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abstract = "Objective The objective of this study was to estimate whether the decision-to-incision (DTI) time for cesarean delivery (CD) is associated with differences in maternal and neonatal outcomes. Methods This analysis is of data from women at 25 U.S. medical centers with a term, singleton, cephalic nonanomalous gestation and no prior CD, who underwent an intrapartum CD. Perinatal and maternal outcomes associated with DTI intervals of ≤ 15, 16 to 30, and > 30 minutes were compared. Results Among 3,482 eligible women, median DTI times were 46 and 27 minutes for arrest and fetal indications for CD, respectively ( p < 0.01). Women with a fetal indication whose DTI interval was > 30 minutes had similar odds to the referent group (DTI of 16–30 minutes) for the adverse neonatal and maternal composites (odds ratio [OR]: 0.83, 95{\%} confidence interval [CI]: 0.40–1.71 and OR: 0.89, 95{\%} CI: 0.63–1.27). For arrest disorders, the odds of the adverse neonatal composite were lower among women with a DTI of > 30 minutes (OR: 0.25, 95{\%} CI: 0.08–0.77), and the adverse maternal composite was no different (OR: 1.15, 95{\%} CI: 0.81–1.63). Conclusion In this analysis, DTI times longer than 30 minutes were not associated with worse maternal or neonatal outcomes.",
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AU - Grobman, William A.

AU - Bailit, Jennifer

AU - Sandoval, Grecio

AU - Reddy, Uma M.

AU - Wapner, Ronald J.

AU - Varner, Michael W.

AU - Thorp, John M.

AU - Caritis, Steve N.

AU - Prasad, Mona

AU - Tita, Alan T.N.

AU - Saade, George

AU - Sorokin, Yoram

AU - Rouse, Dwight J.

AU - Blackwell, Sean C.

AU - Tolosa, Jorge E.

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N2 - Objective The objective of this study was to estimate whether the decision-to-incision (DTI) time for cesarean delivery (CD) is associated with differences in maternal and neonatal outcomes. Methods This analysis is of data from women at 25 U.S. medical centers with a term, singleton, cephalic nonanomalous gestation and no prior CD, who underwent an intrapartum CD. Perinatal and maternal outcomes associated with DTI intervals of ≤ 15, 16 to 30, and > 30 minutes were compared. Results Among 3,482 eligible women, median DTI times were 46 and 27 minutes for arrest and fetal indications for CD, respectively ( p < 0.01). Women with a fetal indication whose DTI interval was > 30 minutes had similar odds to the referent group (DTI of 16–30 minutes) for the adverse neonatal and maternal composites (odds ratio [OR]: 0.83, 95% confidence interval [CI]: 0.40–1.71 and OR: 0.89, 95% CI: 0.63–1.27). For arrest disorders, the odds of the adverse neonatal composite were lower among women with a DTI of > 30 minutes (OR: 0.25, 95% CI: 0.08–0.77), and the adverse maternal composite was no different (OR: 1.15, 95% CI: 0.81–1.63). Conclusion In this analysis, DTI times longer than 30 minutes were not associated with worse maternal or neonatal outcomes.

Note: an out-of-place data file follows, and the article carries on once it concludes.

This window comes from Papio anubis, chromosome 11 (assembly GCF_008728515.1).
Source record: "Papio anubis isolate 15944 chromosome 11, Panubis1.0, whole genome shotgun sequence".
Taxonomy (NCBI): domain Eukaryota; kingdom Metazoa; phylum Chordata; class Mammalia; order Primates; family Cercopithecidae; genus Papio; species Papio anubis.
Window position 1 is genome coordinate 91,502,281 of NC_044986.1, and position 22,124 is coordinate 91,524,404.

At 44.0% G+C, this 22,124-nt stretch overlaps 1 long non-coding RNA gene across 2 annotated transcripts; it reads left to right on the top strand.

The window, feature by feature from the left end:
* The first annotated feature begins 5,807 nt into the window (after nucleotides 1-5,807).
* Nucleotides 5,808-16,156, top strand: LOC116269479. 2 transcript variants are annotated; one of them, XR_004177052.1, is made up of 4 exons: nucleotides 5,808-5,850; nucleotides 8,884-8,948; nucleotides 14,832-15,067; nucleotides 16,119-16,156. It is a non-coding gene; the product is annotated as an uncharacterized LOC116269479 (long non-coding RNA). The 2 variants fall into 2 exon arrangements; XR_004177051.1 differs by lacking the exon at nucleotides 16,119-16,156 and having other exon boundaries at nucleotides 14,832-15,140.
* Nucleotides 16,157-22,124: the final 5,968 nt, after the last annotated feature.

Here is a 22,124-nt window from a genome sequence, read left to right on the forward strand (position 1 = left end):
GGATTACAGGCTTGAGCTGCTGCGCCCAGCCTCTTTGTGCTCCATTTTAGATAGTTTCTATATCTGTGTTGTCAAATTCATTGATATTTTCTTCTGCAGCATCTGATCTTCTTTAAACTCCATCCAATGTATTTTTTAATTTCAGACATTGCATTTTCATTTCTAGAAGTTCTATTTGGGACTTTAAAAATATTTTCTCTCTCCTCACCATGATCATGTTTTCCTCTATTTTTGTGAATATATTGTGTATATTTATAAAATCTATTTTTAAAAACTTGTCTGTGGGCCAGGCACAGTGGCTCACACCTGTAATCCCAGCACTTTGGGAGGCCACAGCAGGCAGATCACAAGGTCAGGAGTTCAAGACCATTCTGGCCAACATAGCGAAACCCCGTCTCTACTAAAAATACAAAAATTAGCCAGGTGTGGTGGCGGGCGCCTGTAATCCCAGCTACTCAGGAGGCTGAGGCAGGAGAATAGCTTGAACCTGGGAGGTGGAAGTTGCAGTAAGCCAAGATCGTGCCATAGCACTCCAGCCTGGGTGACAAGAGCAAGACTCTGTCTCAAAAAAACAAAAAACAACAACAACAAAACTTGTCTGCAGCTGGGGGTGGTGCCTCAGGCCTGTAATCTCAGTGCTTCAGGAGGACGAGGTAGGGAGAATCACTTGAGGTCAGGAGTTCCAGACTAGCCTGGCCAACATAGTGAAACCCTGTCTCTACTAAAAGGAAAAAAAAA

AB - Objective The objective of this study was to estimate whether the decision-to-incision (DTI) time for cesarean delivery (CD) is associated with differences in maternal and neonatal outcomes. Methods This analysis is of data from women at 25 U.S. medical centers with a term, singleton, cephalic nonanomalous gestation and no prior CD, who underwent an intrapartum CD. Perinatal and maternal outcomes associated with DTI intervals of ≤ 15, 16 to 30, and > 30 minutes were compared. Results Among 3,482 eligible women, median DTI times were 46 and 27 minutes for arrest and fetal indications for CD, respectively ( p < 0.01). Women with a fetal indication whose DTI interval was > 30 minutes had similar odds to the referent group (DTI of 16–30 minutes) for the adverse neonatal and maternal composites (odds ratio [OR]: 0.83, 95% confidence interval [CI]: 0.40–1.71 and OR: 0.89, 95% CI: 0.63–1.27). For arrest disorders, the odds of the adverse neonatal composite were lower among women with a DTI of > 30 minutes (OR: 0.25, 95% CI: 0.08–0.77), and the adverse maternal composite was no different (OR: 1.15, 95% CI: 0.81–1.63). Conclusion In this analysis, DTI times longer than 30 minutes were not associated with worse maternal or neonatal outcomes.

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KW - perinatal outcomes